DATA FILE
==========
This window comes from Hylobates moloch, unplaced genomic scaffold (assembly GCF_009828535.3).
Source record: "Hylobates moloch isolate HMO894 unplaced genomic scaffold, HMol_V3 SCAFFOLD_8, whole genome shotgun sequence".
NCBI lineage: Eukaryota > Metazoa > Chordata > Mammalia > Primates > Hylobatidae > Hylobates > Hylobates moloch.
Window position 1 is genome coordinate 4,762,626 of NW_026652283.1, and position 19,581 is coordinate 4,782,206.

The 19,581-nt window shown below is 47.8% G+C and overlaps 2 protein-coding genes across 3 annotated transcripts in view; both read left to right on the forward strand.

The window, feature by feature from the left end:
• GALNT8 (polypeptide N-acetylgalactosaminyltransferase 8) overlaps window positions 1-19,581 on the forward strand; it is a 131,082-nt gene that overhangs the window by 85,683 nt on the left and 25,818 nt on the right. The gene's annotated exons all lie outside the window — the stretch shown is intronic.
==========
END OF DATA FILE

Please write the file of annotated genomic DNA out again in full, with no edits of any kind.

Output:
This window comes from Hylobates moloch, unplaced genomic scaffold (assembly GCF_009828535.3).
Source record: "Hylobates moloch isolate HMO894 unplaced genomic scaffold, HMol_V3 SCAFFOLD_8, whole genome shotgun sequence".
NCBI lineage: Eukaryota > Metazoa > Chordata > Mammalia > Primates > Hylobatidae > Hylobates > Hylobates moloch.
Window position 1 is genome coordinate 4,762,626 of NW_026652283.1, and position 19,581 is coordinate 4,782,206.

The 19,581-nt window shown below is 47.8% G+C and overlaps 2 protein-coding genes across 3 annotated transcripts in view; both read left to right on the forward strand.

The window, feature by feature from the left end:
• GALNT8 (polypeptide N-acetylgalactosaminyltransferase 8) overlaps window positions 1-19,581 on the forward strand; it is a 131,082-nt gene that overhangs the window by 85,683 nt on the left and 25,818 nt on the right. The gene's annotated exons all lie outside the window — the stretch shown is intronic.